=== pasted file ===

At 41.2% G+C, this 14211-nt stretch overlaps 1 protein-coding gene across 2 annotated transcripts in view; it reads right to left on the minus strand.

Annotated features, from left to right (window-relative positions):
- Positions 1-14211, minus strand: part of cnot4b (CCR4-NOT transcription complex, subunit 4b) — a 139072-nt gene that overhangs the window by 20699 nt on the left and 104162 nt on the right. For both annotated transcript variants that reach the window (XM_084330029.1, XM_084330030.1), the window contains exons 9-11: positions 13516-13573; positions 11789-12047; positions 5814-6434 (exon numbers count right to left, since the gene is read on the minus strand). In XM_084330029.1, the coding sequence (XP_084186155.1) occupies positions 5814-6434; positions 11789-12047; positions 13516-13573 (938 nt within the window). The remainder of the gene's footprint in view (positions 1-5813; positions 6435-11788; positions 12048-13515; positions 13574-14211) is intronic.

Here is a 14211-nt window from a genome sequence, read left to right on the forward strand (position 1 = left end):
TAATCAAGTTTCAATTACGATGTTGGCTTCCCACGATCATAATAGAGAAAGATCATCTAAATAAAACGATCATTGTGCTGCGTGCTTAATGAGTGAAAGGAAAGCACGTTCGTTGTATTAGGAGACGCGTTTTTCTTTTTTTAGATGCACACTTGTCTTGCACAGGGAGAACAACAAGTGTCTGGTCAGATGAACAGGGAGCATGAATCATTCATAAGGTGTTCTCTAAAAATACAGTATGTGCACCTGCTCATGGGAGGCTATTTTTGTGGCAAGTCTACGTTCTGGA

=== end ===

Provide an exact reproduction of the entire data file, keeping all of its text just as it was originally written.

At 41.2% G+C, this 14211-nt stretch overlaps 1 protein-coding gene across 2 annotated transcripts in view; it reads right to left on the minus strand.

Annotated features, from left to right (window-relative positions):
- Positions 1-14211, minus strand: part of cnot4b (CCR4-NOT transcription complex, subunit 4b) — a 139072-nt gene that overhangs the window by 20699 nt on the left and 104162 nt on the right. For both annotated transcript variants that reach the window (XM_084330029.1, XM_084330030.1), the window contains exons 9-11: positions 13516-13573; positions 11789-12047; positions 5814-6434 (exon numbers count right to left, since the gene is read on the minus strand). In XM_084330029.1, the coding sequence (XP_084186155.1) occupies positions 5814-6434; positions 11789-12047; positions 13516-13573 (938 nt within the window). The remainder of the gene's footprint in view (positions 1-5813; positions 6435-11788; positions 12048-13515; positions 13574-14211) is intronic.

Here is a 14211-nt window from a genome sequence, read left to right on the forward strand (position 1 = left end):
TAATCAAGTTTCAATTACGATGTTGGCTTCCCACGATCATAATAGAGAAAGATCATCTAAATAAAACGATCATTGTGCTGCGTGCTTAATGAGTGAAAGGAAAGCACGTTCGTTGTATTAGGAGACGCGTTTTTCTTTTTTTAGATGCACACTTGTCTTGCACAGGGAGAACAACAAGTGTCTGGTCAGATGAACAGGGAGCATGAATCATTCATAAGGTGTTCTCTAAAAATACAGTATGTGCACCTGCTCATGGGAGGCTATTTTTGTGGCAAGTCTACGTTCTGGA